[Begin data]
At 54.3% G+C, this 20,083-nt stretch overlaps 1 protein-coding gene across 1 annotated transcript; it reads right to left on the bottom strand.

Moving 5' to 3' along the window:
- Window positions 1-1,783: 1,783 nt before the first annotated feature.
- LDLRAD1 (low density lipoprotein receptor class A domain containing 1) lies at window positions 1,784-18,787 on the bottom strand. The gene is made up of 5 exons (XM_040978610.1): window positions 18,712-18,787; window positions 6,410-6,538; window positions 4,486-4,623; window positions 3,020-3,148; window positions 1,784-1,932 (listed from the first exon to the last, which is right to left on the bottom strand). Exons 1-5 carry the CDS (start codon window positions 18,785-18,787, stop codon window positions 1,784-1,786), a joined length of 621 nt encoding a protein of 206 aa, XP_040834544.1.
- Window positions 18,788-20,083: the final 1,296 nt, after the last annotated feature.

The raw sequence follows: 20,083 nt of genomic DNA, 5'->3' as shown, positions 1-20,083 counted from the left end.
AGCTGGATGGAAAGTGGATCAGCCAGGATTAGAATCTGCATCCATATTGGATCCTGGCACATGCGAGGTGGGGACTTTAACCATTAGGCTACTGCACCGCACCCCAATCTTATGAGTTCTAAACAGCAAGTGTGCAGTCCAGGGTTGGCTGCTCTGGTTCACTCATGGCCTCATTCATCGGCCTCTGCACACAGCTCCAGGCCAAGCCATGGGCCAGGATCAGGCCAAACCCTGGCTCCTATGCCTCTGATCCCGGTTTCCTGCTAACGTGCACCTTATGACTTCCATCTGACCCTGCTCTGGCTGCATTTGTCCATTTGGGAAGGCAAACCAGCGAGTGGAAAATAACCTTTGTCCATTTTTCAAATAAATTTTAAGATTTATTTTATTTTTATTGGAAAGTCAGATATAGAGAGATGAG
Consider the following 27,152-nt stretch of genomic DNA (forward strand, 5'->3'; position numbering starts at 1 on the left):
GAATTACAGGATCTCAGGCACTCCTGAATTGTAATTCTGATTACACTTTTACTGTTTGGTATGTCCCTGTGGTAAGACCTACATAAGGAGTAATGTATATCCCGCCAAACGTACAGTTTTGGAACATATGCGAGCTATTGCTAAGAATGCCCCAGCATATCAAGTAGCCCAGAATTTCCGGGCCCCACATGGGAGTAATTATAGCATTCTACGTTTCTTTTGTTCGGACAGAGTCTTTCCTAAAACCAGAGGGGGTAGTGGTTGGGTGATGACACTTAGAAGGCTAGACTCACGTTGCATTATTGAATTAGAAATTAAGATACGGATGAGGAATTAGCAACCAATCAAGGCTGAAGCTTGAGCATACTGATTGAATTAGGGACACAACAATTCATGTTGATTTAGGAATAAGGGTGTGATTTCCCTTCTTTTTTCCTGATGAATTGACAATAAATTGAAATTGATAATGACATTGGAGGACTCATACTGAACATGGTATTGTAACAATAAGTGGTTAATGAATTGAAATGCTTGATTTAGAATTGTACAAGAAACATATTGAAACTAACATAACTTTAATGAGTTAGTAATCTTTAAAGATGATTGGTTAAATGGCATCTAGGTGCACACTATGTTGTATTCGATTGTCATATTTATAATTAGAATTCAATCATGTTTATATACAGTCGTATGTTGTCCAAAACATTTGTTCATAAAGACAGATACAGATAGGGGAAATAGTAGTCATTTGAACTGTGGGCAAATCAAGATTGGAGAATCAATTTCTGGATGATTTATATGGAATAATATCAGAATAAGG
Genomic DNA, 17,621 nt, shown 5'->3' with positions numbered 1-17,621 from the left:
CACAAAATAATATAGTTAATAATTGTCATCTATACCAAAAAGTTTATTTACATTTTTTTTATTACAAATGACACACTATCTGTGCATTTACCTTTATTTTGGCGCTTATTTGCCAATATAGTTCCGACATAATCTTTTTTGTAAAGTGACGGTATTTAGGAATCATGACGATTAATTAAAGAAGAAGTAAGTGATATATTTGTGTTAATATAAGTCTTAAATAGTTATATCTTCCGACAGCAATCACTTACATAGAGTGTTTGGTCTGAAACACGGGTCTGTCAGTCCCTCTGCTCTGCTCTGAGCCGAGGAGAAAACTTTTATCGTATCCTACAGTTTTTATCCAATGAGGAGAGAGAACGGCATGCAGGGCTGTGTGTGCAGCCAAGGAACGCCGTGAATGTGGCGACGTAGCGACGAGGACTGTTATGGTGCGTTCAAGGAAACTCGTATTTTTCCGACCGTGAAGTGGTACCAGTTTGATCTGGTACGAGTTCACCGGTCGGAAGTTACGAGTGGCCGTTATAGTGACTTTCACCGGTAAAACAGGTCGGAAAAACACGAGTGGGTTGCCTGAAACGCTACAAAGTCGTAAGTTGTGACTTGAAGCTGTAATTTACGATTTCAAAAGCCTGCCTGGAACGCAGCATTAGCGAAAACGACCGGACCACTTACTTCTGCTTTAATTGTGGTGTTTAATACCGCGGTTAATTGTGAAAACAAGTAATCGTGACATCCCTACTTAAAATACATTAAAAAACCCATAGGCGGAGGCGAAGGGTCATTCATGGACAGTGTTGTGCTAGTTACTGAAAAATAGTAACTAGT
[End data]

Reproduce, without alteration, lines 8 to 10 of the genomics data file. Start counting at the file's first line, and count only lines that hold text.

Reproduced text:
Consider the following 27,152-nt stretch of genomic DNA (forward strand, 5'->3'; position numbering starts at 1 on the left):
GAATTACAGGATCTCAGGCACTCCTGAATTGTAATTCTGATTACACTTTTACTGTTTGGTATGTCCCTGTGGTAAGACCTACATAAGGAGTAATGTATATCCCGCCAAACGTACAGTTTTGGAACATATGCGAGCTATTGCTAAGAATGCCCCAGCATATCAAGTAGCCCAGAATTTCCGGGCCCCACATGGGAGTAATTATAGCATTCTACGTTTCTTTTGTTCGGACAGAGTCTTTCCTAAAACCAGAGGGGGTAGTGGTTGGGTGATGACACTTAGAAGGCTAGACTCACGTTGCATTATTGAATTAGAAATTAAGATACGGATGAGGAATTAGCAACCAATCAAGGCTGAAGCTTGAGCATACTGATTGAATTAGGGACACAACAATTCATGTTGATTTAGGAATAAGGGTGTGATTTCCCTTCTTTTTTCCTGATGAATTGACAATAAATTGAAATTGATAATGACATTGGAGGACTCATACTGAACATGGTATTGTAACAATAAGTGGTTAATGAATTGAAATGCTTGATTTAGAATTGTACAAGAAACATATTGAAACTAACATAACTTTAATGAGTTAGTAATCTTTAAAGATGATTGGTTAAATGGCATCTAGGTGCACACTATGTTGTATTCGATTGTCATATTTATAATTAGAATTCAATCATGTTTATATACAGTCGTATGTTGTCCAAAACATTTGTTCATAAAGACAGATACAGATAGGGGAAATAGTAGTCATTTGAACTGTGGGCAAATCAAGATTGGAGAATCAATTTCTGGATGATTTATATGGAATAATATCAGAATAAGG
Genomic DNA, 17,621 nt, shown 5'->3' with positions numbered 1-17,621 from the left: